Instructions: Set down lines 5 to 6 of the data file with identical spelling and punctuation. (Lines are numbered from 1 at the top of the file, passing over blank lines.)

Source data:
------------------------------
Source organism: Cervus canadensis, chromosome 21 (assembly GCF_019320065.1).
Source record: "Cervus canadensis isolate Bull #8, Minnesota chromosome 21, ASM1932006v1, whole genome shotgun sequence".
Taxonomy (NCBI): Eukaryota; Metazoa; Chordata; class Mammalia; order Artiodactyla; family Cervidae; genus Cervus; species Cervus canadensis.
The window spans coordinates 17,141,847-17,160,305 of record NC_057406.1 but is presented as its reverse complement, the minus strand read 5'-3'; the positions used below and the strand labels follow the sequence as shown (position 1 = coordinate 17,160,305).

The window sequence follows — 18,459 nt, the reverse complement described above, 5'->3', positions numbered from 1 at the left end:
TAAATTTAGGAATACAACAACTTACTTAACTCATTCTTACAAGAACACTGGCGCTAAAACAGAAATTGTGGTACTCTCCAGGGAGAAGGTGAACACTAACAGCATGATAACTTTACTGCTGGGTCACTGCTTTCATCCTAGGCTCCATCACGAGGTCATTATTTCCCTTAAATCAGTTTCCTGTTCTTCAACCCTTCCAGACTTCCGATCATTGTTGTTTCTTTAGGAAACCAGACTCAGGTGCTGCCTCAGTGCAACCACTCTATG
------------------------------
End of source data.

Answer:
The window sequence follows — 18,459 nt, the reverse complement described above, 5'->3', positions numbered from 1 at the left end:
TAAATTTAGGAATACAACAACTTACTTAACTCATTCTTACAAGAACACTGGCGCTAAAACAGAAATTGTGGTACTCTCCAGGGAGAAGGTGAACACTAACAGCATGATAACTTTACTGCTGGGTCACTGCTTTCATCCTAGGCTCCATCACGAGGTCATTATTTCCCTTAAATCAGTTTCCTGTTCTTCAACCCTTCCAGACTTCCGATCATTGTTGTTTCTTTAGGAAACCAGACTCAGGTGCTGCCTCAGTGCAACCACTCTATG